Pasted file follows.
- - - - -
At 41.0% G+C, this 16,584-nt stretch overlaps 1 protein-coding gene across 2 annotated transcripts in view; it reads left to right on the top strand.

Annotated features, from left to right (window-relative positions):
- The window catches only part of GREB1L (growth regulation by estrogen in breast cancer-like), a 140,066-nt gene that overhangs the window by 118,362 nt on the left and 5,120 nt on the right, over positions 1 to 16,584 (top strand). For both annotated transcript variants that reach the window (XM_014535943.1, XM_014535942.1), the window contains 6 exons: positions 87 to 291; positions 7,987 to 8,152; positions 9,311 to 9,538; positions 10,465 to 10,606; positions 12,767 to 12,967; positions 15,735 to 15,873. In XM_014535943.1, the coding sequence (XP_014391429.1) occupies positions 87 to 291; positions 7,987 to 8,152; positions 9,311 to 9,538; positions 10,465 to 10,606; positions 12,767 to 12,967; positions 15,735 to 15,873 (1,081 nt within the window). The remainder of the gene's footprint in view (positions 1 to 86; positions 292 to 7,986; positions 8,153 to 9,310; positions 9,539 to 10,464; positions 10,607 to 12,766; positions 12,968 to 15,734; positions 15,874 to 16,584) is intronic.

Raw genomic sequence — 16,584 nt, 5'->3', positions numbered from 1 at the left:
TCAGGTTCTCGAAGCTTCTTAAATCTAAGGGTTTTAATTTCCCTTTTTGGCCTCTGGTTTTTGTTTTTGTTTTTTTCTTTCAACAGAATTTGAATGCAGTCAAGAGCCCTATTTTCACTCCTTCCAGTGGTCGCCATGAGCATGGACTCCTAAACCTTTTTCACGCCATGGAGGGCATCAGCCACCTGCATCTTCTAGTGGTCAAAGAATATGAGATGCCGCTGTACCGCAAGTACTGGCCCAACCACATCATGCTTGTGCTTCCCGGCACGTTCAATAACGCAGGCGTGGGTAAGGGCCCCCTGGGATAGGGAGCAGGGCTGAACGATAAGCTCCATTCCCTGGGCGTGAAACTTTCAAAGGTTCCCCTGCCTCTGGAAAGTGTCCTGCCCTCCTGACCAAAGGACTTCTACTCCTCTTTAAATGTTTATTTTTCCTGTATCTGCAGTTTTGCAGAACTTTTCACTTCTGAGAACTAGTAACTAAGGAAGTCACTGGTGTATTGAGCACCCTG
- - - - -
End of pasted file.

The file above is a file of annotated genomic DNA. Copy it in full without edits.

At 41.0% G+C, this 16,584-nt stretch overlaps 1 protein-coding gene across 2 annotated transcripts in view; it reads left to right on the top strand.

Annotated features, from left to right (window-relative positions):
- The window catches only part of GREB1L (growth regulation by estrogen in breast cancer-like), a 140,066-nt gene that overhangs the window by 118,362 nt on the left and 5,120 nt on the right, over positions 1 to 16,584 (top strand). For both annotated transcript variants that reach the window (XM_014535943.1, XM_014535942.1), the window contains 6 exons: positions 87 to 291; positions 7,987 to 8,152; positions 9,311 to 9,538; positions 10,465 to 10,606; positions 12,767 to 12,967; positions 15,735 to 15,873. In XM_014535943.1, the coding sequence (XP_014391429.1) occupies positions 87 to 291; positions 7,987 to 8,152; positions 9,311 to 9,538; positions 10,465 to 10,606; positions 12,767 to 12,967; positions 15,735 to 15,873 (1,081 nt within the window). The remainder of the gene's footprint in view (positions 1 to 86; positions 292 to 7,986; positions 8,153 to 9,310; positions 9,539 to 10,464; positions 10,607 to 12,766; positions 12,968 to 15,734; positions 15,874 to 16,584) is intronic.

Raw genomic sequence — 16,584 nt, 5'->3', positions numbered from 1 at the left:
TCAGGTTCTCGAAGCTTCTTAAATCTAAGGGTTTTAATTTCCCTTTTTGGCCTCTGGTTTTTGTTTTTGTTTTTTTCTTTCAACAGAATTTGAATGCAGTCAAGAGCCCTATTTTCACTCCTTCCAGTGGTCGCCATGAGCATGGACTCCTAAACCTTTTTCACGCCATGGAGGGCATCAGCCACCTGCATCTTCTAGTGGTCAAAGAATATGAGATGCCGCTGTACCGCAAGTACTGGCCCAACCACATCATGCTTGTGCTTCCCGGCACGTTCAATAACGCAGGCGTGGGTAAGGGCCCCCTGGGATAGGGAGCAGGGCTGAACGATAAGCTCCATTCCCTGGGCGTGAAACTTTCAAAGGTTCCCCTGCCTCTGGAAAGTGTCCTGCCCTCCTGACCAAAGGACTTCTACTCCTCTTTAAATGTTTATTTTTCCTGTATCTGCAGTTTTGCAGAACTTTTCACTTCTGAGAACTAGTAACTAAGGAAGTCACTGGTGTATTGAGCACCCTG